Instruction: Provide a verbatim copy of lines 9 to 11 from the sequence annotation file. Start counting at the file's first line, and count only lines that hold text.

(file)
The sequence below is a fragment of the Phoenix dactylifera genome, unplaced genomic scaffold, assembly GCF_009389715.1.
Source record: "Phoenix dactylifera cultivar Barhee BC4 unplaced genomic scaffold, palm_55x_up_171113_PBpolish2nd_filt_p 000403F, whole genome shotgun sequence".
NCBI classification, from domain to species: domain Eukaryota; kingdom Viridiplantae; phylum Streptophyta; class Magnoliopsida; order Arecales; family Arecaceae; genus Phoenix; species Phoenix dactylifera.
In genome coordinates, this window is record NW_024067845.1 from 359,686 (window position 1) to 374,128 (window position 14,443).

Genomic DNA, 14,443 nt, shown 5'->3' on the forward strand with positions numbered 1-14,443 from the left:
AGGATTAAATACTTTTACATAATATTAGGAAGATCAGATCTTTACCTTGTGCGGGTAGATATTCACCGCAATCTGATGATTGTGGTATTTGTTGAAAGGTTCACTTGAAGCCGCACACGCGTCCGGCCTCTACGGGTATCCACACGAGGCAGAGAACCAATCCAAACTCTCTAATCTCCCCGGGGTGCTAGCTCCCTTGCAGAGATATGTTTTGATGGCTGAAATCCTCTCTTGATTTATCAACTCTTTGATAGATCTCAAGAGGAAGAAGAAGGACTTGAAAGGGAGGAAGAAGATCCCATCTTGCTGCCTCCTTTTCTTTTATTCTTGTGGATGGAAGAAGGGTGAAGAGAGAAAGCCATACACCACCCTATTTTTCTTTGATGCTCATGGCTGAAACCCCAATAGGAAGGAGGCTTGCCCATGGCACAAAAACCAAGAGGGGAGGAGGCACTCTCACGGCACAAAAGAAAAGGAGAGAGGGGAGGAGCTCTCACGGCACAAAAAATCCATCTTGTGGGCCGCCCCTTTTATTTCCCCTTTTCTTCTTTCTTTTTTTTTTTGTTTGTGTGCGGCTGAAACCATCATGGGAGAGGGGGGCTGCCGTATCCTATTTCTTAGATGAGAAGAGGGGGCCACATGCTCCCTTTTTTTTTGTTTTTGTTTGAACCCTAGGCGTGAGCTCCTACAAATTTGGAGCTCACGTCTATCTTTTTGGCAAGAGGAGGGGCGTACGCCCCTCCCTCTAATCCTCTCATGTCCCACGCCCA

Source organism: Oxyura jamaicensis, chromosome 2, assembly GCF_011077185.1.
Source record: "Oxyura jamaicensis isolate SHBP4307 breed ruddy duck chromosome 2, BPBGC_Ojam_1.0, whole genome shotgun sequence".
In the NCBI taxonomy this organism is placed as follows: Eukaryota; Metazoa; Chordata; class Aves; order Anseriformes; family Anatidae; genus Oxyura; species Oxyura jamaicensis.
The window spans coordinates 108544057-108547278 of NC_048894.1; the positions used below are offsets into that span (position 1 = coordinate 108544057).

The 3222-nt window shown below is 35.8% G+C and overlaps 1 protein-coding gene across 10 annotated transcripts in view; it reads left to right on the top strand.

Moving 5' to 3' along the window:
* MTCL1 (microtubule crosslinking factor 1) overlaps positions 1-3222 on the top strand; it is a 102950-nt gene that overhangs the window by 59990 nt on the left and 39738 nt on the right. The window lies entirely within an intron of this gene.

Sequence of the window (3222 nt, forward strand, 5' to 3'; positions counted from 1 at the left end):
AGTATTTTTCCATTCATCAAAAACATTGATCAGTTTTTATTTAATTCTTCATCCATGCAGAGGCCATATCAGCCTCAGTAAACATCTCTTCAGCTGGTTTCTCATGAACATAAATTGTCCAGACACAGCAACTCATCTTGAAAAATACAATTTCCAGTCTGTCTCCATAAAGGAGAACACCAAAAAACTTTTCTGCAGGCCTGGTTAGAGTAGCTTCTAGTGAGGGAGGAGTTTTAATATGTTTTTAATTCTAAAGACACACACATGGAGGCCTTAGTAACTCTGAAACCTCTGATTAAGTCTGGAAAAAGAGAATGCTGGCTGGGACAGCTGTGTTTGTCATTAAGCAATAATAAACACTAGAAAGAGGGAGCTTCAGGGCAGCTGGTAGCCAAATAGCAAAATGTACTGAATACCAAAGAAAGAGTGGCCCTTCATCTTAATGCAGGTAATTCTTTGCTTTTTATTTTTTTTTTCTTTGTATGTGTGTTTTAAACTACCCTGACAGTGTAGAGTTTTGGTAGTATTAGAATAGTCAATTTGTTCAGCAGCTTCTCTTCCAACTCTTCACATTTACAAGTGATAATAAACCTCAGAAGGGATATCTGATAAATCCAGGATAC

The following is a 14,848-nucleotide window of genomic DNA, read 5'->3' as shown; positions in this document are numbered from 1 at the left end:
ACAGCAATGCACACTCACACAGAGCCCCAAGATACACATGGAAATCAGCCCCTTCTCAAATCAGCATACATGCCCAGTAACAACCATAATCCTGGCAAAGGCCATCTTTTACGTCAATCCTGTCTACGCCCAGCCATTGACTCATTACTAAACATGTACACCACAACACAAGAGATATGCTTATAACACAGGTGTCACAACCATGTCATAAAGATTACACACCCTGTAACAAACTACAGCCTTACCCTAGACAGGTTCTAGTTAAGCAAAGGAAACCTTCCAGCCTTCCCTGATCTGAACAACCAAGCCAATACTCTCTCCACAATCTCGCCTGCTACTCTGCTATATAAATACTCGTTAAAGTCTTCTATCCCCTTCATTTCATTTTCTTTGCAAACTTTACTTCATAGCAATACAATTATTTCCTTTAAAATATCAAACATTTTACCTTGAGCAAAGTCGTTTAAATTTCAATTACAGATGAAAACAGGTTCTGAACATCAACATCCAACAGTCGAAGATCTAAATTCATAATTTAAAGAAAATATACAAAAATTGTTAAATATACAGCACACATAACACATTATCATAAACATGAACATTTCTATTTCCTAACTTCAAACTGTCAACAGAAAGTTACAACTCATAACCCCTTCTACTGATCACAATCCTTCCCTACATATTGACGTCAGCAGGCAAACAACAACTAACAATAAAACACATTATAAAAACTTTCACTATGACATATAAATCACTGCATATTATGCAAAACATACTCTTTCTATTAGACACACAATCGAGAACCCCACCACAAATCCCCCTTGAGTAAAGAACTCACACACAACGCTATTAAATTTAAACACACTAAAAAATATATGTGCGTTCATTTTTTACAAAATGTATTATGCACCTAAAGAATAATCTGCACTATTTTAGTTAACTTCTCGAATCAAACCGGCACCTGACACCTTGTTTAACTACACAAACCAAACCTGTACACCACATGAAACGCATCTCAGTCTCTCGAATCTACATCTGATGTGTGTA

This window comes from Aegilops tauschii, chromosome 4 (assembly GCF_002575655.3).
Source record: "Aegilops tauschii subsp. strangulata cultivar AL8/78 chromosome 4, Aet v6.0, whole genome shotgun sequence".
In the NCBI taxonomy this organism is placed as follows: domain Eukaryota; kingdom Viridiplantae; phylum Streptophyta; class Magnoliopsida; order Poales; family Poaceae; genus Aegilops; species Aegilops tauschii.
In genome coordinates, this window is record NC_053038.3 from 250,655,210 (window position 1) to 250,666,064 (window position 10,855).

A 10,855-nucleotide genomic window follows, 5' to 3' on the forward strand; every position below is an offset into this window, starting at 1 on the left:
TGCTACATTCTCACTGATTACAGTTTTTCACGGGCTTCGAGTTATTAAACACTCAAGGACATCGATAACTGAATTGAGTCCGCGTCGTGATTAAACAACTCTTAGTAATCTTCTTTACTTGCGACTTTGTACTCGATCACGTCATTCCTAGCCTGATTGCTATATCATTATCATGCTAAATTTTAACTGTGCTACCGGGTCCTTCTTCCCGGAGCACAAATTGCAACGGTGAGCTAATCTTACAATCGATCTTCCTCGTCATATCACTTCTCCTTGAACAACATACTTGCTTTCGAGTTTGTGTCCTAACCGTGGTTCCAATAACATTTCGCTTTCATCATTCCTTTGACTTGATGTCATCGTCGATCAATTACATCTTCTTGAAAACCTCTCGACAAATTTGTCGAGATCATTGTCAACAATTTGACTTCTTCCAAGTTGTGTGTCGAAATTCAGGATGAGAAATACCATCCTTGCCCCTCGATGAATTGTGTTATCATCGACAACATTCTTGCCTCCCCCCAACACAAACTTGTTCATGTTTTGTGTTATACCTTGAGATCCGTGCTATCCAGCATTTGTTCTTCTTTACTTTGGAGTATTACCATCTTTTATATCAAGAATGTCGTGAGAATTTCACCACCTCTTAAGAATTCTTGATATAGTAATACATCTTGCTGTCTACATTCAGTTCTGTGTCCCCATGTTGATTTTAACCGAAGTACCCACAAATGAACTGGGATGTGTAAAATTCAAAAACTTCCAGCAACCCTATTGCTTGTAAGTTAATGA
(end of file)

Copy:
In the NCBI taxonomy this organism is placed as follows: Eukaryota; Metazoa; Chordata; class Aves; order Anseriformes; family Anatidae; genus Oxyura; species Oxyura jamaicensis.
The window spans coordinates 108544057-108547278 of NC_048894.1; the positions used below are offsets into that span (position 1 = coordinate 108544057).

The 3222-nt window shown below is 35.8% G+C and overlaps 1 protein-coding gene across 10 annotated transcripts in view; it reads left to right on the top strand.